It's about more than just nitrogen

One thing ISA is adding to this year's meeting that's different: there will be multiple sessions held at the same time. That's so farmers who attend can learn more about how to process the data themselves. Also, so you can learn how to install a yield monitor in a tractor or combine cab and the proper way to put GPS on your farm machinery to record where your test strips are located in the fields.

Blackmer and colleagues will also discuss fungicide trials they've run in soybean fields on farms the past few years. In addition, they'll talk about tillage trials and how to use remote sensing data. "We've expanded the number of topics offered at this year's meeting -- to further reinforce the value of doing on-farm research for our cooperating farmers who test these practices in their fields," says Blackmer.

What is the On-Farm Network?

What is the On-Farm Network? What is its purpose? "Growers who sign up to participate in our program use the newer technologies to evaluate and test which crop management practices work best on their farm," explains Blackmer. "Most farmers find at least one management practice or one thing they can be doing better in their farming operation. For example, maybe they want to learn how to do a better job of managing nitrogen. They can test the different options for the different N management practices they want to improve on their farm.

"What we do from our ISA offices in Des Moines," says Blackmer, "is help the participating farmers interpret the data they collect from their fields. We pull the data together from the hundreds of farms participating in this program across the state. We put all the results together for comparison, and on February 21 we gather and explain what we've learned to the farmers who attend the meeting."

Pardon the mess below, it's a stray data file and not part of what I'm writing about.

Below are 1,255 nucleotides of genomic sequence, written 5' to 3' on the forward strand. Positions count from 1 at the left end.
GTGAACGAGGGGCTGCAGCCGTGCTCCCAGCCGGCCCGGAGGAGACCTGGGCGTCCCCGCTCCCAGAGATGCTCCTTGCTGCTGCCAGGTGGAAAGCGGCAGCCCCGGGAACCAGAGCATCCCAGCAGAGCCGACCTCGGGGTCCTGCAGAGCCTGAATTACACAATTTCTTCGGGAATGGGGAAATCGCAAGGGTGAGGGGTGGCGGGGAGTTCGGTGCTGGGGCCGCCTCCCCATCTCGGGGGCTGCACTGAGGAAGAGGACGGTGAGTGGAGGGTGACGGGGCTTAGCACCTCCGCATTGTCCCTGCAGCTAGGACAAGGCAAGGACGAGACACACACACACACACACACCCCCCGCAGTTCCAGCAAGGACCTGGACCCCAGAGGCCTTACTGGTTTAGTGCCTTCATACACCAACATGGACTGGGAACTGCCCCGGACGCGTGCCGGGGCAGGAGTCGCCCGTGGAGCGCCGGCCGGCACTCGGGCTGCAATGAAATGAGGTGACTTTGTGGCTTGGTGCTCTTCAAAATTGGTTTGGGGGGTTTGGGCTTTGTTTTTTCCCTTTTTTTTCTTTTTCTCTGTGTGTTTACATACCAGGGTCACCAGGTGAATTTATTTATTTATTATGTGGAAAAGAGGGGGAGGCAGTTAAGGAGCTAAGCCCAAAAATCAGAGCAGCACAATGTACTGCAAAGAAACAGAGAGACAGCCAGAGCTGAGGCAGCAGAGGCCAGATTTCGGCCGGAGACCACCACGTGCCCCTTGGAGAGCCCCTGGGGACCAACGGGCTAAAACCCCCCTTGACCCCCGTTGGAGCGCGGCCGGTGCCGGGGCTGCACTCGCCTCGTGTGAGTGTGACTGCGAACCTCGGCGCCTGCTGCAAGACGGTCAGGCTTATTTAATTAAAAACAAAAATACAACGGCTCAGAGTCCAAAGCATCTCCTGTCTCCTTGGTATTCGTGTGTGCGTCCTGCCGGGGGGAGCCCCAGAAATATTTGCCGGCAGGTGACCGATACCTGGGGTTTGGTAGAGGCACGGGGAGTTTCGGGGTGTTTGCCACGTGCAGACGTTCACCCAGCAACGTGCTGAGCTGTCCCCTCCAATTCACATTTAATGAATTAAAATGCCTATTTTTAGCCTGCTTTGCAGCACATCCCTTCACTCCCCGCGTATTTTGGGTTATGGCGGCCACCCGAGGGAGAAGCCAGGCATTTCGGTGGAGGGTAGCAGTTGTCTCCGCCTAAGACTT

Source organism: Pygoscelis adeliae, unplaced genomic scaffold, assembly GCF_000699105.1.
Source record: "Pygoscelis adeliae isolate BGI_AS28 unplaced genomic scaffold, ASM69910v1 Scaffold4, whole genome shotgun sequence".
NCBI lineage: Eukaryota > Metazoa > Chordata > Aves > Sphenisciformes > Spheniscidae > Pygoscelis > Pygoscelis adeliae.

Why are farmers so interested and willing to participate in this program? "Most of the farmers who participate find ways to make more money," says Blackmer. "They've found out how to become more efficient and improve their management practices. It's all voluntary—farmers make their own decisions as to whether or not they want to participate in our on-farm testing program."

Conference open to anyone interested

"Being able to use this new precision ag technology to find out how to make more money is something farmers want to learn how to do," he notes.

The February 21 all-day conference at Ames will certainly be attended by a lot of the cooperating farmers who participated in the trials on their farms. They want to come to this conference. But ISA is also inviting all farmers to come who wish to, even if they are not in the program. "This conference is open to anyone who wants to attend," says Blackmer. "That includes agronomists and farmers—even if they have not actually participated in our trials but who want to come just to learn about the results of the trials."

If you'd like to learn more about this conference or results of the 2006 studies, log onto www.iasoybeans.com and click on the "ISA Farmnet" link.

Will Acres Diverted to Corn Pay Off?

With corn prices at the highest levels in ten years, many producers are expected to plant more corn in 2007 - some are predicting the most corn acres in 60 years. However, farmers choosing to devote more acres to corn are betting that the ethanol boom will keep corn prices up, Purdue University agricultural economist Chris Hurt says.